Choosing Your Medigap Plan

By: Stacey Nickens

Many seniors rely on Medicare to cover their health expenses. However, Medicare doesn’t cover all healthcare expenses. Part B will provide coverage for up to 80% of your medical expenses. This coverage only kicks in once you hit your deductible, and Part B does not have an out-of-pocket maximum. Additionally, Part A will only cover the first 60 days that you spend in a hospital. Part A also includes a deductible.

In order to cover these gaps, some seniors invest in a Medicare Advantage plan or purchase a supplemental policy. Medicare supplemental policies are commonly called Medigap plans. Medigap plans are sold by private insurance companies and are standardized. This means that all Medigap A plans provide the same coverage, even if different insurers charge different rates. (Massachusetts, Minnesota, and Wisconsin are the exception to this rule. These states standardize their Medigap plans in a different manner. You can visit to learn more about the standardization in those three states.)

There are 10 different types of Medigap plans, categorized by letters A through D, F, G, and K through N. Picking out the right plan for yourself involves deciding what kind of coverage you may need.

Unfortunately, two of the most popular Medigap plans will no longer be offered to new beneficiaries as of January 1, 2020. Plan F was the most popular Medigap offering because it covered Part A hospital deductibles and co-payments, the Part B deducible, and some emergency care in foreign countries. However, Medigap plans can no longer cover Part B deductibles, thus taking Plan F off the table for new beneficiaries. Those who were enrolled in Plan F prior to January 1, 2020, will be able to keep their coverage.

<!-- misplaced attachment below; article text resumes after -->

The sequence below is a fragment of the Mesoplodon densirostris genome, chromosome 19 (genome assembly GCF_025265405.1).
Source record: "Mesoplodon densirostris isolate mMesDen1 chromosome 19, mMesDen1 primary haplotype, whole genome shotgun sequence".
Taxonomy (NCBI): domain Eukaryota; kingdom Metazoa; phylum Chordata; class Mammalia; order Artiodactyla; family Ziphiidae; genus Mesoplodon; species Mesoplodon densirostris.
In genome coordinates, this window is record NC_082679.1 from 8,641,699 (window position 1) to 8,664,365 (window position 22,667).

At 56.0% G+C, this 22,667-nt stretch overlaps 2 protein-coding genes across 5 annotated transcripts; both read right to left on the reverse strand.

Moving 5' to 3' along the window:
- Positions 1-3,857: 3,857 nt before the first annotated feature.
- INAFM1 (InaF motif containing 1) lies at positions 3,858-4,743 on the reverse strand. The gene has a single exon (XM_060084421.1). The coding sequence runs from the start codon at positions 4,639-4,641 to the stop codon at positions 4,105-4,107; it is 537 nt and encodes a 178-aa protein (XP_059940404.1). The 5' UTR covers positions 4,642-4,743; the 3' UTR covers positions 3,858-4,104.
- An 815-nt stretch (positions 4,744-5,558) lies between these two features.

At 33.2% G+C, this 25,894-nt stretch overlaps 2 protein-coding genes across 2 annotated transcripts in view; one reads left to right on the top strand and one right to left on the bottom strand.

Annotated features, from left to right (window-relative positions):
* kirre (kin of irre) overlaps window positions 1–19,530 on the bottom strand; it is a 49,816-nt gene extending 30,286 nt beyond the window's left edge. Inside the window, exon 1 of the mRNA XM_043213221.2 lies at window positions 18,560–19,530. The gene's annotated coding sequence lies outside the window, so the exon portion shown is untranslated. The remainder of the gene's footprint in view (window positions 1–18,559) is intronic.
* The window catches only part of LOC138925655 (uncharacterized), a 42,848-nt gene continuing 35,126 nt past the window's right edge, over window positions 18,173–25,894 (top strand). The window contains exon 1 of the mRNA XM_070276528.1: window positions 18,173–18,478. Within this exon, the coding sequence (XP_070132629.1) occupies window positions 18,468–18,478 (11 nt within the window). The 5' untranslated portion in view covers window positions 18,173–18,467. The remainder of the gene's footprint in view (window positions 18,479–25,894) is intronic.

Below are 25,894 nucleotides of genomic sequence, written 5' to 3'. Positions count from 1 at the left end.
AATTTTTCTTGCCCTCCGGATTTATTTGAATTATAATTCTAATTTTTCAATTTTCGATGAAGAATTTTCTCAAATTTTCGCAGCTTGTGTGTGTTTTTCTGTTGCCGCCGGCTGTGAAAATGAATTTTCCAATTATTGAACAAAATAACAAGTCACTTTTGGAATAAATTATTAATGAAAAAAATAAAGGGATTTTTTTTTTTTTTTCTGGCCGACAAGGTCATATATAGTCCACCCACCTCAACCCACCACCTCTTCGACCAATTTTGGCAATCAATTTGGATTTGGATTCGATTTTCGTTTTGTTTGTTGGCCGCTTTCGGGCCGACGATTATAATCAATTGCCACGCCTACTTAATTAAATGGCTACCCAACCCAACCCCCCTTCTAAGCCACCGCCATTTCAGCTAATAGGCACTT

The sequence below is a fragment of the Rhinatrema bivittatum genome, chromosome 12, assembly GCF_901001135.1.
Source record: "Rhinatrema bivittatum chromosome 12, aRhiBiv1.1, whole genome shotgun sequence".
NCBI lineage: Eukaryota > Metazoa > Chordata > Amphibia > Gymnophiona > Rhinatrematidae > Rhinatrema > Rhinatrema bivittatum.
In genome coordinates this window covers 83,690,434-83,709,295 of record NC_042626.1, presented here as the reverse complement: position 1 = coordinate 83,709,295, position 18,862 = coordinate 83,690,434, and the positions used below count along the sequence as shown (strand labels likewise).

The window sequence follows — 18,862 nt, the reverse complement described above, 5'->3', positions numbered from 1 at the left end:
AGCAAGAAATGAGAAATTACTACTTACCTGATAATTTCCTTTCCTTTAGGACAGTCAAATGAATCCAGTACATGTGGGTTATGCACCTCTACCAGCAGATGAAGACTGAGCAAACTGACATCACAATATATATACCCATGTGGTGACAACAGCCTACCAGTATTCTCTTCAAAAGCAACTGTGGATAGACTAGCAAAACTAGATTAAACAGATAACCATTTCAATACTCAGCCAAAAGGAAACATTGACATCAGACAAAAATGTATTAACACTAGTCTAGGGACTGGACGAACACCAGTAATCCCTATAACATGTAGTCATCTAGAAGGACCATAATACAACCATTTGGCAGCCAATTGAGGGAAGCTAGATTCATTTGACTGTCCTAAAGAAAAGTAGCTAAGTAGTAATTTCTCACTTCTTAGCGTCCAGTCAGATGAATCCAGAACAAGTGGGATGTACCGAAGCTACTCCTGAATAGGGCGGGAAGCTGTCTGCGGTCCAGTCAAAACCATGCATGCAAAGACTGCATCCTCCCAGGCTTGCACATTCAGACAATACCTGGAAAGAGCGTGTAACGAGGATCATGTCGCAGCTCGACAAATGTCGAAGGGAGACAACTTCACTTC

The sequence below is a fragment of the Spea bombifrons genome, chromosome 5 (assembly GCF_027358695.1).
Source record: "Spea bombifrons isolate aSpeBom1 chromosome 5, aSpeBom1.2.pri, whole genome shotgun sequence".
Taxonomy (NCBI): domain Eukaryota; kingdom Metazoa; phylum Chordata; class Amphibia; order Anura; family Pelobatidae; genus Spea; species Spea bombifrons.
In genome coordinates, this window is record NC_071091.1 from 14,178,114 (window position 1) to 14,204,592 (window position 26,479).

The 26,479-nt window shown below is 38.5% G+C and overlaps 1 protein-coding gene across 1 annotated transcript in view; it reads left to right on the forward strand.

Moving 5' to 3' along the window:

Plan C was similarly impacted by this change. Plan C offered the same coverage as Plan F, but Plan C does not cover the Part B excess charge. An excess charge occurs when a provider submits a claim that exceeds Medicare’s coverage limits. The insured would then be responsible for the excess charge.

Those who were interested in Plan F can instead consider Plan G. Plan G offers the same coverage without paying for the Part B deductible.

Those who do not anticipate having regular doctors’ visits might enroll in Plan N. Plan N offers lowers premiums in exchange for more cost sharing.

You can review the below chart to better understand the coverage offered by each plan. You can also use Medicare’s search tool to view the availability and pricing of Medigap plans in your area. As you consider your different options, please do not hesitate to reach out to Elm3 with any questions. We are happy to assist you in planning for your retirement needs.

Chart Guide:

  • Yes = the plan covers 100% of this benefit
  • No= the plan covers 0% of this benefit
  • % = the plan covers a certain percentage of this benefit
  • N/A = not applicable¬†

*Some states offer a high-deductible version of Plan F and G. This high-deductible plan requires you to pay Medicare coinsurance, copayments, and deductibles up until you hit the plan’s deductible. The plan’s deducible is $2,370 in 2021.

**With Plans K and L, you must first reach your out-of-pocket limit and your Part B deductible. Once you have done so, Pans K and L will cover 100% of services for the remainder of the year.

***Plan N will pay for 100% of Part B coinsurance, with the exception of a $20 copayment for certain office visits and a $50 copayment for certain emergency room visits.

Sources: Kiplinger, Medicare